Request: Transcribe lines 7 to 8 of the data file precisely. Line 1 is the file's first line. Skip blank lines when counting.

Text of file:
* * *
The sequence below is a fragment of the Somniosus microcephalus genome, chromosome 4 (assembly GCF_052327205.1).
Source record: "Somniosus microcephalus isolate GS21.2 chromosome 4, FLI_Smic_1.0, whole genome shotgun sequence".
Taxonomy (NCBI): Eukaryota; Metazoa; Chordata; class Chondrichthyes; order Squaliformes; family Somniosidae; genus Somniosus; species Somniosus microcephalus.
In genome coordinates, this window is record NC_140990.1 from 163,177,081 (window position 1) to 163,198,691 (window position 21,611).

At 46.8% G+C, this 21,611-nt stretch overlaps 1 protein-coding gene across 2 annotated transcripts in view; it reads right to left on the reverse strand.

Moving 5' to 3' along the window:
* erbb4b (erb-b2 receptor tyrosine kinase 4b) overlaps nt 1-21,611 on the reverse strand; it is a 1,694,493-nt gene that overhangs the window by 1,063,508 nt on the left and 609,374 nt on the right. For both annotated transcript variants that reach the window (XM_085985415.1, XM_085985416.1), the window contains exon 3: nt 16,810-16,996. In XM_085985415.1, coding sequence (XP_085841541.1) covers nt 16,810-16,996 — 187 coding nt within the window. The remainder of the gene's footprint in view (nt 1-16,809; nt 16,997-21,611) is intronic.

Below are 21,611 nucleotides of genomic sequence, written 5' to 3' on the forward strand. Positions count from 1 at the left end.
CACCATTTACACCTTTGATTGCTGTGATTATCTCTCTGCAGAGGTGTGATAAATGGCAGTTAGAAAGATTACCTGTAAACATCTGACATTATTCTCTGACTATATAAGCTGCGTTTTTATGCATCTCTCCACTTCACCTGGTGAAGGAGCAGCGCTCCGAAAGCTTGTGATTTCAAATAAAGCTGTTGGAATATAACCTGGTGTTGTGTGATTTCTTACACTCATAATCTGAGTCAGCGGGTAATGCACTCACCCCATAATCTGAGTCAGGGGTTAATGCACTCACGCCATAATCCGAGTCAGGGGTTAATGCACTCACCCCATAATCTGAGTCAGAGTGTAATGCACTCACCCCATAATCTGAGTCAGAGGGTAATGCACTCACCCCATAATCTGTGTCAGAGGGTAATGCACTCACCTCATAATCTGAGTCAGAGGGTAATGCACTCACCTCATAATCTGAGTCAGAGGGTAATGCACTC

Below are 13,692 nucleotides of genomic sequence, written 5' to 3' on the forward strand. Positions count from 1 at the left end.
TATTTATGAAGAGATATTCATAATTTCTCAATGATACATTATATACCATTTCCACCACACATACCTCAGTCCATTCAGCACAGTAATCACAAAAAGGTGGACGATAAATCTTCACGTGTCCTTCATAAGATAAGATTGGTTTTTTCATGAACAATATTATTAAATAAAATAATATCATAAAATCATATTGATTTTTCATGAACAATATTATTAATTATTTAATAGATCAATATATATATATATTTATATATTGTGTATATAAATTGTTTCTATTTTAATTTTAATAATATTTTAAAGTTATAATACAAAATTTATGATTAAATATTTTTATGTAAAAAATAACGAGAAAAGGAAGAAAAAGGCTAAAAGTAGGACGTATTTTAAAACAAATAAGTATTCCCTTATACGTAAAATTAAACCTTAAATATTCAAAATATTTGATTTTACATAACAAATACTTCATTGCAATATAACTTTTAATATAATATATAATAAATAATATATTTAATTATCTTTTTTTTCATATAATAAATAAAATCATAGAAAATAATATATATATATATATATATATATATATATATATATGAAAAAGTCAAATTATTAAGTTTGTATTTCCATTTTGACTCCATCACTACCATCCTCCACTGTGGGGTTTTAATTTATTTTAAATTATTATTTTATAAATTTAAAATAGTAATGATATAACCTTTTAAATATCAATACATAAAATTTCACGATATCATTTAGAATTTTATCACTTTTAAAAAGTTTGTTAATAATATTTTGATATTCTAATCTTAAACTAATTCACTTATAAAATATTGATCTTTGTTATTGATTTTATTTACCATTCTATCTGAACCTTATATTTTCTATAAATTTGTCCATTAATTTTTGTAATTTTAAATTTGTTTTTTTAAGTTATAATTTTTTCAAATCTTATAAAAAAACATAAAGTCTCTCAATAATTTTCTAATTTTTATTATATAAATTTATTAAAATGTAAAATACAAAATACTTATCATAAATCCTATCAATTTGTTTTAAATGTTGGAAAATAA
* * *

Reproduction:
* erbb4b (erb-b2 receptor tyrosine kinase 4b) overlaps nt 1-21,611 on the reverse strand; it is a 1,694,493-nt gene that overhangs the window by 1,063,508 nt on the left and 609,374 nt on the right. For both annotated transcript variants that reach the window (XM_085985415.1, XM_085985416.1), the window contains exon 3: nt 16,810-16,996. In XM_085985415.1, coding sequence (XP_085841541.1) covers nt 16,810-16,996 — 187 coding nt within the window. The remainder of the gene's footprint in view (nt 1-16,809; nt 16,997-21,611) is intronic.

Below are 21,611 nucleotides of genomic sequence, written 5' to 3' on the forward strand. Positions count from 1 at the left end.